Debate Puts Hahn on Hot Seat

Times Staff Writers

Fighting for reelection in the first debate of the mayoral campaign, Los Angeles Mayor James K. Hahn faced sustained criticism Thursday from four challengers over alleged corruption in his administration as he sought to keep the focus on the city’s declining crime rate.

Seated on stage at the Museum of Tolerance in West Los Angeles, the mayor used the one-hour televised event to highlight what he called his impressive record of making Los Angeles a safer city with the help of the police chief he hired.

“Results are clear. Crime is down,” the mayor said as he repeatedly linked himself to Chief William J. Bratton and repeated his call for a sales tax increase next year to expand the Police Department. “We’re going to keep moving in that direction because that’s what the people of this city want.”

But Hahn’s rivals -- state Sen. Richard Alarcon (D-Sun Valley), former Assembly Speaker Bob Hertzberg, and Councilmen Bernard C. Parks and Antonio Villaraigosa -- brushed past the mayor’s claims as they sought to portray the reserved former city attorney as a lackluster leader who has allowed corruption to thrive in his administration.


“I believe in Los Angeles, and I believe in its future, but under Mayor Hahn, our city is paralyzed by scandal,” said Villaraigosa, whom Hahn defeated in the 2001 mayoral election. “We are a city adrift. And it’s time for a change.”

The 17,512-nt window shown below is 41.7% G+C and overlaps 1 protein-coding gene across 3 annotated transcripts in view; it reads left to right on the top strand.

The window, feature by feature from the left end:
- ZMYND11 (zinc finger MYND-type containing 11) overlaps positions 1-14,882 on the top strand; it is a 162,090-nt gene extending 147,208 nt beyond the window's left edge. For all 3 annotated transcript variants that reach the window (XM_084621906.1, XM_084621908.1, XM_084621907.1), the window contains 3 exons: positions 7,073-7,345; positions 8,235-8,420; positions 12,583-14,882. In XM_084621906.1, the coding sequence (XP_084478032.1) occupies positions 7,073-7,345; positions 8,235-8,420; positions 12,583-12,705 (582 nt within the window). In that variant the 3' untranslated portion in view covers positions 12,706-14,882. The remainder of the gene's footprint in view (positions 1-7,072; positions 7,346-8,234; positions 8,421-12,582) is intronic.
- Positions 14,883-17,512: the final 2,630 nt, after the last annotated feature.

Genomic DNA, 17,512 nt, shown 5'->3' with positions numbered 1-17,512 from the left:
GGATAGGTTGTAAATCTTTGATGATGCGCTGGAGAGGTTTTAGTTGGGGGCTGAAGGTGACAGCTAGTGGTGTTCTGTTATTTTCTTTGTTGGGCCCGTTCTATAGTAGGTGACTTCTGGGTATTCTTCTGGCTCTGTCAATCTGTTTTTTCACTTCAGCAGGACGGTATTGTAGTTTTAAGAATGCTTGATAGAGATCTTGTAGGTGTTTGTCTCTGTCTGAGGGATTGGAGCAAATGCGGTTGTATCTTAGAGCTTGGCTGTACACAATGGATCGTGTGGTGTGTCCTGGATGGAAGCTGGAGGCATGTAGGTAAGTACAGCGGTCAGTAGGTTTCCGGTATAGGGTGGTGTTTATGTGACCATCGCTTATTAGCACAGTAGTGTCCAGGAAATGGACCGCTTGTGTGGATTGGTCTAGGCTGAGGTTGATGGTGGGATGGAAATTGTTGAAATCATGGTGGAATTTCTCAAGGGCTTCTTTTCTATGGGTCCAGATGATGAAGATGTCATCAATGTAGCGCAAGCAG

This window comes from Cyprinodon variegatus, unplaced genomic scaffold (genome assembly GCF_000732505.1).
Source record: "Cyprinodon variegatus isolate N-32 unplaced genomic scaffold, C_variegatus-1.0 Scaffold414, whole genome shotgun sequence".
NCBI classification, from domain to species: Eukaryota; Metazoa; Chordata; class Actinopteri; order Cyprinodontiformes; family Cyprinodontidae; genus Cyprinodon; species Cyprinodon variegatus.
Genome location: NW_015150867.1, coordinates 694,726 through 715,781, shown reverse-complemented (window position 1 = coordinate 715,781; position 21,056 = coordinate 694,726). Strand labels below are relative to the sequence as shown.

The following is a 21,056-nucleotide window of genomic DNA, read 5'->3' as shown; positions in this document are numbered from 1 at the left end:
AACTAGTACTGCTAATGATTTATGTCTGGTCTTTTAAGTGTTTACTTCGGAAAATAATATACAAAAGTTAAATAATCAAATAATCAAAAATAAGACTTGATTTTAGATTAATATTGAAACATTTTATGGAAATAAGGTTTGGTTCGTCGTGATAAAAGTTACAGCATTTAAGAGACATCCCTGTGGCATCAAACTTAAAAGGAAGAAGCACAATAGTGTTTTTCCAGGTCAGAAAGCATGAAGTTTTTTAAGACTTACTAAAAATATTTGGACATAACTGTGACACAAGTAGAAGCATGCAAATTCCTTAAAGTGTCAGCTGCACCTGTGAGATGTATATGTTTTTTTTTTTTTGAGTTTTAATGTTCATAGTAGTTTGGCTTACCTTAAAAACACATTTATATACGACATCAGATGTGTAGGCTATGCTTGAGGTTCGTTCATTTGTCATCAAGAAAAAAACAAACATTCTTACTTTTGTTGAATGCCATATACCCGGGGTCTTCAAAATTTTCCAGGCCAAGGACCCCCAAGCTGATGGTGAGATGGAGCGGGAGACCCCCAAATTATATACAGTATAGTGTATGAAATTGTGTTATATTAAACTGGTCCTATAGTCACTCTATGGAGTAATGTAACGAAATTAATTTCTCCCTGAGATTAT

At the same time, Hahn’s four opponents jostled to differentiate themselves with an array of proposals that included breaking up the Los Angeles Unified School District and a ballot initiative to ban campaign contributions from city contractors and developers.

The five candidates, veteran politicians with significant financial backing, answered questions from three journalists as they sat at a long table before an invited audience and viewers who tuned in on KNBC-TV Channel 4 in English and KWHY-TV Channel 22 in Spanish.

Fifteen less prominent candidates were not invited to the debate.


The sometimes testy exchanges among the major candidates provided an early indication of the strikingly different approach Hahn and his challengers will take to define the race in the months leading up to the March 8 election.

Hahn is the son of one of Los Angeles’ most beloved politicians, the late county Supervisor Kenneth Hahn, and has never lost an election. And although he is under siege from well-funded opponents and criminal investigations into city contracting, Hahn has made it clear that he is confident voters will reward him for hiring Bratton and presiding over an 18% drop in violent crime over the last two years.